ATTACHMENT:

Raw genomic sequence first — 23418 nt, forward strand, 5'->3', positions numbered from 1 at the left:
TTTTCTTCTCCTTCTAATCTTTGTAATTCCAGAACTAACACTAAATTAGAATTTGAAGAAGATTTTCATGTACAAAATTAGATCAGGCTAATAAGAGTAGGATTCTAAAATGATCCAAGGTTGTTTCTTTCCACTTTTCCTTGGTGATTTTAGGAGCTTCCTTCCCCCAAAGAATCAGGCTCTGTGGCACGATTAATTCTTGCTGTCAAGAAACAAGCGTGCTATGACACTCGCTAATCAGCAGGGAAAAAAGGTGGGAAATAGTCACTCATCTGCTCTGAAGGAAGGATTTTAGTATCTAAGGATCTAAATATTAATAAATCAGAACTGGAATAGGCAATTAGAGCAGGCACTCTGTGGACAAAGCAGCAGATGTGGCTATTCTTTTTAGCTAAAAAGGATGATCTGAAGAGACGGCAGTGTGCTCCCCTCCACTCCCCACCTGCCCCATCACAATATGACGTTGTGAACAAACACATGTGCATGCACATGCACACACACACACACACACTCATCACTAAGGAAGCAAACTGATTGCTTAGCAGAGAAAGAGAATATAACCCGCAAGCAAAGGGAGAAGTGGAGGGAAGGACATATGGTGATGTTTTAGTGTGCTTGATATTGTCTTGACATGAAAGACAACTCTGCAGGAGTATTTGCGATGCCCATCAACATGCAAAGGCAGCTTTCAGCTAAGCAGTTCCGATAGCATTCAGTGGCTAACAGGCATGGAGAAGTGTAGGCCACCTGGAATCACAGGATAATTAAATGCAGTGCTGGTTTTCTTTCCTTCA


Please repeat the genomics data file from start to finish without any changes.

Raw genomic sequence first — 23418 nt, forward strand, 5'->3', positions numbered from 1 at the left:
TTTTCTTCTCCTTCTAATCTTTGTAATTCCAGAACTAACACTAAATTAGAATTTGAAGAAGATTTTCATGTACAAAATTAGATCAGGCTAATAAGAGTAGGATTCTAAAATGATCCAAGGTTGTTTCTTTCCACTTTTCCTTGGTGATTTTAGGAGCTTCCTTCCCCCAAAGAATCAGGCTCTGTGGCACGATTAATTCTTGCTGTCAAGAAACAAGCGTGCTATGACACTCGCTAATCAGCAGGGAAAAAAGGTGGGAAATAGTCACTCATCTGCTCTGAAGGAAGGATTTTAGTATCTAAGGATCTAAATATTAATAAATCAGAACTGGAATAGGCAATTAGAGCAGGCACTCTGTGGACAAAGCAGCAGATGTGGCTATTCTTTTTAGCTAAAAAGGATGATCTGAAGAGACGGCAGTGTGCTCCCCTCCACTCCCCACCTGCCCCATCACAATATGACGTTGTGAACAAACACATGTGCATGCACATGCACACACACACACACACACTCATCACTAAGGAAGCAAACTGATTGCTTAGCAGAGAAAGAGAATATAACCCGCAAGCAAAGGGAGAAGTGGAGGGAAGGACATATGGTGATGTTTTAGTGTGCTTGATATTGTCTTGACATGAAAGACAACTCTGCAGGAGTATTTGCGATGCCCATCAACATGCAAAGGCAGCTTTCAGCTAAGCAGTTCCGATAGCATTCAGTGGCTAACAGGCATGGAGAAGTGTAGGCCACCTGGAATCACAGGATAATTAAATGCAGTGCTGGTTTTCTTTCCTTCA